One Reason Why Section 508 Isn’t Working

Posted on Wednesday, 21 November 2007 by Mike Paciello

An area of accessibility that I have been deeply involved in for the past 18 months is the TEITAC (Telecommunications and Electronic and Information Technology Advisory Committee). By the way, it’s pronounced “Tie Tack” not “Tea Tack”. TEITAC consists of 42 member organizations including government, industry, consumer and international (EU, Canada, Japan, and Australia) representatives. In short, the charter of this committee is to revise the US Federal Section 508   and Section 255 laws. Section 508 involves information technology and Section 255 involves telecommunications. With technology convergence increasingly becoming the norm, is it any wonder why this committee was asked to revise both standards…at the same time???

Interestingly while we were conducting TEITAC meetings at NSF headquarters in Washington, DC last week, one of our members caught wind of an interesting article that appeared in Federal Computer Week (FCW) magazine. The article cited a recent memo distributed by the Office of Management and Budget to federal agencey Chief Acquistion Officers and Chief Information Officers reminding them of their responsibility to uphold the procurement standards mandated by Section 508. According to the memo, “…a recent assessment by GSA showed that only 3% of the solicitations that included E&IT, properly included the Section 508 standards.”Â

The article underscores one of the key weaknesses in Section 508 today: the lack of self-regulation and commitment to Section 508 by federal agencies. Since Section 508 was released in June 2001, the primary enforcement focus has been on industry’s role and responsibility. The pervasive thinking was that compliance could be better achieved by ensuring that industry designed, developed, and delivered accessible electronic and information technology for agency procurement. And there seems to be merit to this way of thinking. But the OMB memo cuts to the heart of the matter. If federal contracting and procurement officers do not include the 508 requirements as part of their procurement request documentation, industry has no motivation to invest money and resources required to enhance their products for accessibility.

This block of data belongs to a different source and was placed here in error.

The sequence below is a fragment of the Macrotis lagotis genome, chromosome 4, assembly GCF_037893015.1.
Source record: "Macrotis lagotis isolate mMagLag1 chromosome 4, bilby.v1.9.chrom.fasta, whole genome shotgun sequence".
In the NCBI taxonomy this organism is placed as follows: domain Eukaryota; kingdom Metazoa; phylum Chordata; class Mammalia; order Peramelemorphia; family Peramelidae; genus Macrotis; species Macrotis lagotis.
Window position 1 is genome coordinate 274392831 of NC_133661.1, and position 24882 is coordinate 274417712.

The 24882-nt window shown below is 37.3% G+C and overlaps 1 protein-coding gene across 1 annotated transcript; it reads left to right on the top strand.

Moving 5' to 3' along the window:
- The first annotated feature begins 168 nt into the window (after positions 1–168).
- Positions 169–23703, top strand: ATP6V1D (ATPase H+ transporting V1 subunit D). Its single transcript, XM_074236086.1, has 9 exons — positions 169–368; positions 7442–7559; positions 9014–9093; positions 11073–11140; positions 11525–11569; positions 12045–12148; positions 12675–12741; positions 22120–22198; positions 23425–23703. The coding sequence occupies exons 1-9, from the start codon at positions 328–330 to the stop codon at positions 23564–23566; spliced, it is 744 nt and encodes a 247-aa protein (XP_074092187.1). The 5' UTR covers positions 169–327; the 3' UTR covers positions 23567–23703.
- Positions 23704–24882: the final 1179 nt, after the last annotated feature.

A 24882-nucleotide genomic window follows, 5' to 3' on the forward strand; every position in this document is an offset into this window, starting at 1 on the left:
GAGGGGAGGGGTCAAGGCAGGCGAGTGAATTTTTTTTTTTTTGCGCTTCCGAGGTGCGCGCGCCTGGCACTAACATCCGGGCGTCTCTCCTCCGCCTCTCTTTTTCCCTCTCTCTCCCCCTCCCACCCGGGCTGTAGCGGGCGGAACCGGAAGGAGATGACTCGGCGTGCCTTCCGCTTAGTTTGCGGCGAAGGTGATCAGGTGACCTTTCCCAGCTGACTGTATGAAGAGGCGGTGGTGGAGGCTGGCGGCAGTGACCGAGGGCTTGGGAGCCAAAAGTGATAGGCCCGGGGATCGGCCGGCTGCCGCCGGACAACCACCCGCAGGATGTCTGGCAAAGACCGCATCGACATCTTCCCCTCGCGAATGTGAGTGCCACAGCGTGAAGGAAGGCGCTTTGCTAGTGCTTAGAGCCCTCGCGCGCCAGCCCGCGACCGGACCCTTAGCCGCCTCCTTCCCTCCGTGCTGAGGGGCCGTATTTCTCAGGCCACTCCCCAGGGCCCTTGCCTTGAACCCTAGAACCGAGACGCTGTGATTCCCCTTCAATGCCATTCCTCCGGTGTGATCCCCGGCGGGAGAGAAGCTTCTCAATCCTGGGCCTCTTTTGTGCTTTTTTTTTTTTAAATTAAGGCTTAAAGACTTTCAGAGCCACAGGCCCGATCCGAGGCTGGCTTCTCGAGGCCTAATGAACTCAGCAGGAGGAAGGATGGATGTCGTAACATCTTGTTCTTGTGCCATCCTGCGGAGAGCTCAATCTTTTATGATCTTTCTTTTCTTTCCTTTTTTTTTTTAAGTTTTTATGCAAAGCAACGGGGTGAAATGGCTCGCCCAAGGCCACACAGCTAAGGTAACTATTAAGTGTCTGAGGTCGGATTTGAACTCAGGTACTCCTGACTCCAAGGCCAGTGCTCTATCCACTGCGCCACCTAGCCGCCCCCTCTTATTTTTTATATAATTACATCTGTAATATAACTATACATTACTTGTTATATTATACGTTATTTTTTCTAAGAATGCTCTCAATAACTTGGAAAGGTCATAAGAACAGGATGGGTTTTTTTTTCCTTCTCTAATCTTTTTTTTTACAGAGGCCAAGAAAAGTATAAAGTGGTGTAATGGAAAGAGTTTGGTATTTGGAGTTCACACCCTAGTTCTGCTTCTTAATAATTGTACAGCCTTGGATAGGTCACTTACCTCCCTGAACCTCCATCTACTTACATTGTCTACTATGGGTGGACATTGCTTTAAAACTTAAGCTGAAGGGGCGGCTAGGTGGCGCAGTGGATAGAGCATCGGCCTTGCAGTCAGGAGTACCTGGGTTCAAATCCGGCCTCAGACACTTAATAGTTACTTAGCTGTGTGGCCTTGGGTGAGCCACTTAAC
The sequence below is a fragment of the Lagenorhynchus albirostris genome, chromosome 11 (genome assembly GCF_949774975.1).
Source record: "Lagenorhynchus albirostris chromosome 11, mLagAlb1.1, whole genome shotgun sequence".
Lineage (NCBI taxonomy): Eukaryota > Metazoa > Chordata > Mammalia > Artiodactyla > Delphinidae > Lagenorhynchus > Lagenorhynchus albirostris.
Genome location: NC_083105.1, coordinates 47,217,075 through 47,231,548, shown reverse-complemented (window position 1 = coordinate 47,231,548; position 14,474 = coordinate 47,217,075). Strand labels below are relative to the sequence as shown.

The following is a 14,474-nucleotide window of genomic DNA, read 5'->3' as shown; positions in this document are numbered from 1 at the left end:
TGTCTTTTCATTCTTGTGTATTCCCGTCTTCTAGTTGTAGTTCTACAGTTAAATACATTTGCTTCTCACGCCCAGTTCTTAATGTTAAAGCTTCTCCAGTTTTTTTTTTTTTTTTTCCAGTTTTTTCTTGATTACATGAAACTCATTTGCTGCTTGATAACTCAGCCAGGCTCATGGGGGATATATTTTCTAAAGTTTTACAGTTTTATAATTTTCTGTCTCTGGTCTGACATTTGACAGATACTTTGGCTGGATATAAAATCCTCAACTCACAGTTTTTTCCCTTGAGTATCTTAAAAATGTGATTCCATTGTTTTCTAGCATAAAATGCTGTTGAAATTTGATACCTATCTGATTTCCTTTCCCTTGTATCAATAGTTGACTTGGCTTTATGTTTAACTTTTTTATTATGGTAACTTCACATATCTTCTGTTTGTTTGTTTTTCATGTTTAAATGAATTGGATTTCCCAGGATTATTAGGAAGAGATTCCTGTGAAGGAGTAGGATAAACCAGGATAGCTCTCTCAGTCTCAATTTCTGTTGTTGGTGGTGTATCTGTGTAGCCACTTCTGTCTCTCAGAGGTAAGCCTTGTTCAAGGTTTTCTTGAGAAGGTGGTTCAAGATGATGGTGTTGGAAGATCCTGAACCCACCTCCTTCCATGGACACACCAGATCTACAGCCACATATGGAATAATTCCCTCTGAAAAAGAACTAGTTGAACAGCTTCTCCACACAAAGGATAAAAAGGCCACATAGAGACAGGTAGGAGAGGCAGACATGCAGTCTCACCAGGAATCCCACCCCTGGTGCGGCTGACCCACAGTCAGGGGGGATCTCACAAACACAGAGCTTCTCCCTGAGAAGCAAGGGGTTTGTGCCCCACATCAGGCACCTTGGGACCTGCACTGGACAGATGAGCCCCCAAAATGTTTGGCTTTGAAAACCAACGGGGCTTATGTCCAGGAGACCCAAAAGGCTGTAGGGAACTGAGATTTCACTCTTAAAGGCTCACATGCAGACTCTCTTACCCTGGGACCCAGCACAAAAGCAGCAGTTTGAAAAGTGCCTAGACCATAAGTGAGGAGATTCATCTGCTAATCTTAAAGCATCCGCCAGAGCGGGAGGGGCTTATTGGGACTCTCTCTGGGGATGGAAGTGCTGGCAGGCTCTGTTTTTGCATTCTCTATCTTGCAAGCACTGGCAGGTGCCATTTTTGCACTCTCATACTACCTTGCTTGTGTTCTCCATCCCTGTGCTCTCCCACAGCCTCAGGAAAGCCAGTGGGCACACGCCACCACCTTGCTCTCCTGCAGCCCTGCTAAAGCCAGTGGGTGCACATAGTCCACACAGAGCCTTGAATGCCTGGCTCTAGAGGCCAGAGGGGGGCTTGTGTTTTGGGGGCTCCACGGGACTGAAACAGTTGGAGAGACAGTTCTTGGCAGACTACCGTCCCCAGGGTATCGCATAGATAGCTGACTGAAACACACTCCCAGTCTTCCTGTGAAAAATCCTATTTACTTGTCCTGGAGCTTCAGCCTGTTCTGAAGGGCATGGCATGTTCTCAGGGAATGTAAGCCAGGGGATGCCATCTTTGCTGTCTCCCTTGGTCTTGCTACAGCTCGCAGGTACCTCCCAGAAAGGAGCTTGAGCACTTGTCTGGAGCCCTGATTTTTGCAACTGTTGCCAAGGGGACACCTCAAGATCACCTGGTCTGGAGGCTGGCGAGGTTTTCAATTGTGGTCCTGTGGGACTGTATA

At TPG, we’ve experienced this issue first hand. Time after time we hear clients and potential clients tell us that the majority of agencies do not document Section 508 compliance requirements in their procurement. As a result, industry has no motivation to comply.

Make no mistake about it, federal government contracts are big business. Several of our clients are involved in multi-billion dollar federal IT initiatives. If agencies are not enforcing 508, federal employees and citizens suffer the consequences. To quote the OMB memo:

“When properly implemented, Section 508 improves the accessibility of government information and data and ensures government E&IT is accessible to Federal employees and citizens with disabilities. Building an accessible infrastructure creates an environment for hiring persons with disabilities.”

Perhaps no one stated it better than Abraham Lincoln during his Gettysburg address when he said, “government of the people, by the people, for the people…”. This cuts to the heart of the matter. Section 508 isn’t about technology, it’s about people.

About Mike Paciello

Mike is the Founding Partner of The Paciello Group. He has been in the accessibility business since the mid-80's, both as a usability and accessibility engineer. In 2006, along with his friend and colleague Jim Tobias, he was appointed co-chair to the United States Federal Access Board's Telecommunications and Electronic and Information Technology Advisory Committee (TEITAC). In years past he has been involved in several well known accessibility ventures including ICADD, WAI, and WebABLE (his first official web site and start-up). Most recently, together with TVworldwide.com, he launched a new internet channel, WebABLE.tv, dedicated to building greater awareness about technology and people with disabilities.

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